SmartAdvice: Sync Business Processes Before Deploying Record-Management Systems
Integration is key to making a complex document-management system deployment successful, The Advisory Council says, but the ROI can be high. Also, AMD's leadership in introducing 32/64-bit processors merits giving 32/64-bit PCs a look-see; and learn to talk the talk of C-level execs to be a player.
Editor's Note: Welcome to SmartAdvice, a weekly column by The Advisory Council (TAC), an advisory service firm. The feature answers three questions of core interest to you, ranging from career advice to enterprise strategies to how to deal with vendors. Submit questions directly to firstname.lastname@example.org
Question A: I have an IT infrastructure that's SAP and Microsoft-centric. What criteria should I be looking for in a records-management system?
Our advice: Be forewarned that records management can be a monumental and expensive part of doing business with or without a document-management system in place. As with any comprehensive application, deploying a document-management system involves unavoidable changes to business processes and job descriptions. The very nature of these systems encourages closer organization alignment across the entire enterprise. Integration with other large information systems in the company is critical for a successful implementation. The objective of such a project is to improve the accountability and access to company information throughout the organization. Depending on how well the document-management system is integrated into your business processes, what modules are implemented, and the number and type of records, the ROI can be extremely high.
As the document-management systems industry matures, and the tools become better integrated and easier to use, there has been an increased interest at all levels of the business community. A full-featured document-management system not only manages a variety of corporate documents, but also includes comprehensive integration with workflow, project management, content management, and financial systems. The benefits of using the document-management system as sort of middleware to bridge the differences between the different corporate information systems include cost reduction, time savings, and substantially improved availability and transparency of corporate documents. As with any large database system--and a document-management system is a form of a database--the better the business requirements and processes are predefined and mapped before a system is chosen, the higher the probability of a successful deployment.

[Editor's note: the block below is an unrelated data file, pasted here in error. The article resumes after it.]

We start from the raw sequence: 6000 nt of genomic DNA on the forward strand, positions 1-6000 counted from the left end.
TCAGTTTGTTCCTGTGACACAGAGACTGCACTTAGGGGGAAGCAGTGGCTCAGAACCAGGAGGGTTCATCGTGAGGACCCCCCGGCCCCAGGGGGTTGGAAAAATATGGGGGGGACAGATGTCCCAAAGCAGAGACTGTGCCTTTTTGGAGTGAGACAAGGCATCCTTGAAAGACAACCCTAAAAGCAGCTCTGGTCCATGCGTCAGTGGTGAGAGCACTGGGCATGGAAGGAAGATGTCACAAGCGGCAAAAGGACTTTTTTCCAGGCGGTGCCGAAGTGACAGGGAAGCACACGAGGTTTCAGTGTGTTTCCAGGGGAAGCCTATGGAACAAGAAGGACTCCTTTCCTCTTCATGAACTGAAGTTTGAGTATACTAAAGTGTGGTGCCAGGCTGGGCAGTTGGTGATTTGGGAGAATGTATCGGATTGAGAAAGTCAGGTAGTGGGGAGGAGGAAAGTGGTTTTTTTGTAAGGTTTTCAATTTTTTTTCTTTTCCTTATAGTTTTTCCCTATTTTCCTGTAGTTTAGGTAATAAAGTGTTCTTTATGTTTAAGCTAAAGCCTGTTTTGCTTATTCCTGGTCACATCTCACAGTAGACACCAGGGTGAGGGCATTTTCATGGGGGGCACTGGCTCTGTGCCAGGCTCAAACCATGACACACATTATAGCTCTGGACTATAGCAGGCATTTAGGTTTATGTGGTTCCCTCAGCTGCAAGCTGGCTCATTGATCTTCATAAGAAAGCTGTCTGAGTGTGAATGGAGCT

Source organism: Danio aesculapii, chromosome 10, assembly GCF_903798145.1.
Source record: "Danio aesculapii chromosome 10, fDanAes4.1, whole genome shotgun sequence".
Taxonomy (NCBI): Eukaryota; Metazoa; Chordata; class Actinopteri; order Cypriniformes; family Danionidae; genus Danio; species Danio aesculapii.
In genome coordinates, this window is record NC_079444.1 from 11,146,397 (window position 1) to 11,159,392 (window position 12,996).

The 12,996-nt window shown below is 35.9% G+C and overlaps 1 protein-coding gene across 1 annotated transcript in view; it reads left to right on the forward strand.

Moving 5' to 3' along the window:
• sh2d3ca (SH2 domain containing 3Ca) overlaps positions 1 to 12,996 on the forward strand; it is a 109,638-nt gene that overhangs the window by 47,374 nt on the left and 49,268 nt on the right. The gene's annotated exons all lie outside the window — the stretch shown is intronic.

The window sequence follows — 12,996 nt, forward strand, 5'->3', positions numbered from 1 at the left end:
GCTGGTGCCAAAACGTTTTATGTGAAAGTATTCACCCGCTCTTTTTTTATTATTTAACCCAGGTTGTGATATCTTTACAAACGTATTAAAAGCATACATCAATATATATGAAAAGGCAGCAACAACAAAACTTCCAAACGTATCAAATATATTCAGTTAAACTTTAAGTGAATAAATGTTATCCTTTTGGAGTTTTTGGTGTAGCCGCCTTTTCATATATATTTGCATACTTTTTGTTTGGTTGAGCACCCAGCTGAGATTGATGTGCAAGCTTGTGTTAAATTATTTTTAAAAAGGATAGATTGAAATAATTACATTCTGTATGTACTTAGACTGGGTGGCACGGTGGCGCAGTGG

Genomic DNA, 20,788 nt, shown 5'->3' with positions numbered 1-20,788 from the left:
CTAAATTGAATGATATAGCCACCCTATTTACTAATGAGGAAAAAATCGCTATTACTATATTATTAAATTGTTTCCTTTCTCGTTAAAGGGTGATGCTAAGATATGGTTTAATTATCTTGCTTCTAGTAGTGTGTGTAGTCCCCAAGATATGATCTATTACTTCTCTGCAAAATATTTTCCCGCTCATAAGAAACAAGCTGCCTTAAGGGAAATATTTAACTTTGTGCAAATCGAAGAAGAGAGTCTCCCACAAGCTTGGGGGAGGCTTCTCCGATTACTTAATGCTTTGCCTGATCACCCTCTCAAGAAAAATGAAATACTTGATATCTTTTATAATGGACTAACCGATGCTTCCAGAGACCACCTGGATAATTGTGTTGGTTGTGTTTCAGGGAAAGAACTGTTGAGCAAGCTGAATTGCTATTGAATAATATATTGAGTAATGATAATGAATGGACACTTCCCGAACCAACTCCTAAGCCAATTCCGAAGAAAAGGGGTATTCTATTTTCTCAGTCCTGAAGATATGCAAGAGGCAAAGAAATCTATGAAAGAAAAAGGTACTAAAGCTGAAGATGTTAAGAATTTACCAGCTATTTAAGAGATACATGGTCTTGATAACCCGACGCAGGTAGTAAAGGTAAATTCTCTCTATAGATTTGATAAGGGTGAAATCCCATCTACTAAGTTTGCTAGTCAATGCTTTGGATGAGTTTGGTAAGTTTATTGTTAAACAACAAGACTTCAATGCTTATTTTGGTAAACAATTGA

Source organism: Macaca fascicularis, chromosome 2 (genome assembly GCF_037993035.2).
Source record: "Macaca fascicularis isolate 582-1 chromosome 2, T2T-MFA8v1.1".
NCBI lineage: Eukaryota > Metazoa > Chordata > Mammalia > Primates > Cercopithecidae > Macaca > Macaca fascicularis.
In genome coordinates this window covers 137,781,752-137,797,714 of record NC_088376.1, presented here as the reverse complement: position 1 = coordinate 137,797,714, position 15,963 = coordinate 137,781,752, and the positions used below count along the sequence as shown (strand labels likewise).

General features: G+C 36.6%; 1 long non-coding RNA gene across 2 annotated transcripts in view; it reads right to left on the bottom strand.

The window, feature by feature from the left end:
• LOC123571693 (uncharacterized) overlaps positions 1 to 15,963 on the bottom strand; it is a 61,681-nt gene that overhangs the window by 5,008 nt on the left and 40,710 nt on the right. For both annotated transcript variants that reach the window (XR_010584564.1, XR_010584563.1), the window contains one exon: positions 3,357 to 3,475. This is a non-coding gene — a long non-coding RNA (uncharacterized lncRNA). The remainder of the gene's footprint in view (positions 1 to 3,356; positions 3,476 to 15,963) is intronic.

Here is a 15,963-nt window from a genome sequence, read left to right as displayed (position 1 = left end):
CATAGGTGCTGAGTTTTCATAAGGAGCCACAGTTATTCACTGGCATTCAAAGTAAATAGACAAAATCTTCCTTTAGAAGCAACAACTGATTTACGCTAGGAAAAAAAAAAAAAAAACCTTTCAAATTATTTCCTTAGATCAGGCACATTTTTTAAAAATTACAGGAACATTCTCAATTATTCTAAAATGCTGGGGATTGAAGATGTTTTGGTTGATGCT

The underlying technology for document-management systems is quite complex since it requires a high degree of integration between disparate products and technologies. With XML, Java, and .Net enabling cross-platform development, in the future document-management systems will continue to be even better integrated with other enterprisewide systems.
In recent years, as the technology matured at the high-end of the market, consolidation has reduced the number of choices to a manageable level. Larger IT companies have been snapping up the more established document-management system products so they can be integrated into comprehensive business-solution suites. While that has been happening, simultaneously, a plethora of new systems have become available at the lower end of the market. Many of these are designed specifically for specialty and vertical markets--legal, engineering, etc. While their initial cost is generally lower, the feature set is likely to be substantially reduced.
In summary, document-management systems are complex and all-encompassing packages, so it's important to define the scope and purpose of the document-management system before proceeding further with the project. Because fewer systems integrate with SAP, let that requirement drive the system decision:
Determine if there's a need for support of engineering documents.
Determine balance between required features and price.
Number of users will affect system decision (per client versus per server pricing model).
Modularize the requirements so that the system can be rolled out with a minimum of business disruption.
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